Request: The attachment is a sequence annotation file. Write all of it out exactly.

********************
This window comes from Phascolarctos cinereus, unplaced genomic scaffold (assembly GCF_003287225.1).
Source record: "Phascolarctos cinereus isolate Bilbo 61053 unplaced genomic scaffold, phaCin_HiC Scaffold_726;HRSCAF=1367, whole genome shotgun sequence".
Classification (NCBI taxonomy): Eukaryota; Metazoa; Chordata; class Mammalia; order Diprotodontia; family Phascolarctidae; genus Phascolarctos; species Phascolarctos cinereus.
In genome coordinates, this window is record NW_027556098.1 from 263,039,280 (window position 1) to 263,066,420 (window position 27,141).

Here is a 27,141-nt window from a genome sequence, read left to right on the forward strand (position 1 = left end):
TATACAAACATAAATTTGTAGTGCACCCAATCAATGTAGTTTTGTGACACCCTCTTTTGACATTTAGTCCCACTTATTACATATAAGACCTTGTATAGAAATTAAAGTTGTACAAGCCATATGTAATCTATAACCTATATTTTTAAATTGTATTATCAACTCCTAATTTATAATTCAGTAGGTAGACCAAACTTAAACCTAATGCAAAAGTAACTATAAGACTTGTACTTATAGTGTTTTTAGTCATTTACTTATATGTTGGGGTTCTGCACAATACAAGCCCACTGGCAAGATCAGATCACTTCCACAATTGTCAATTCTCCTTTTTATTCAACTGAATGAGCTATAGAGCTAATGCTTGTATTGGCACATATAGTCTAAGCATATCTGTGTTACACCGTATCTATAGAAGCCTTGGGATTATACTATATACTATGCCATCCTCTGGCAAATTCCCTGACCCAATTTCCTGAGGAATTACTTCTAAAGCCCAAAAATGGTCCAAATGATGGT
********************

This window comes from Phascolarctos cinereus, unplaced genomic scaffold (assembly GCF_003287225.1).
Source record: "Phascolarctos cinereus isolate Bilbo 61053 unplaced genomic scaffold, phaCin_HiC Scaffold_726;HRSCAF=1367, whole genome shotgun sequence".
Classification (NCBI taxonomy): Eukaryota; Metazoa; Chordata; class Mammalia; order Diprotodontia; family Phascolarctidae; genus Phascolarctos; species Phascolarctos cinereus.
In genome coordinates, this window is record NW_027556098.1 from 263,039,280 (window position 1) to 263,066,420 (window position 27,141).

Here is a 27,141-nt window from a genome sequence, read left to right on the forward strand (position 1 = left end):
TATACAAACATAAATTTGTAGTGCACCCAATCAATGTAGTTTTGTGACACCCTCTTTTGACATTTAGTCCCACTTATTACATATAAGACCTTGTATAGAAATTAAAGTTGTACAAGCCATATGTAATCTATAACCTATATTTTTAAATTGTATTATCAACTCCTAATTTATAATTCAGTAGGTAGACCAAACTTAAACCTAATGCAAAAGTAACTATAAGACTTGTACTTATAGTGTTTTTAGTCATTTACTTATATGTTGGGGTTCTGCACAATACAAGCCCACTGGCAAGATCAGATCACTTCCACAATTGTCAATTCTCCTTTTTATTCAACTGAATGAGCTATAGAGCTAATGCTTGTATTGGCACATATAGTCTAAGCATATCTGTGTTACACCGTATCTATAGAAGCCTTGGGATTATACTATATACTATGCCATCCTCTGGCAAATTCCCTGACCCAATTTCCTGAGGAATTACTTCTAAAGCCCAAAAATGGTCCAAATGATGGT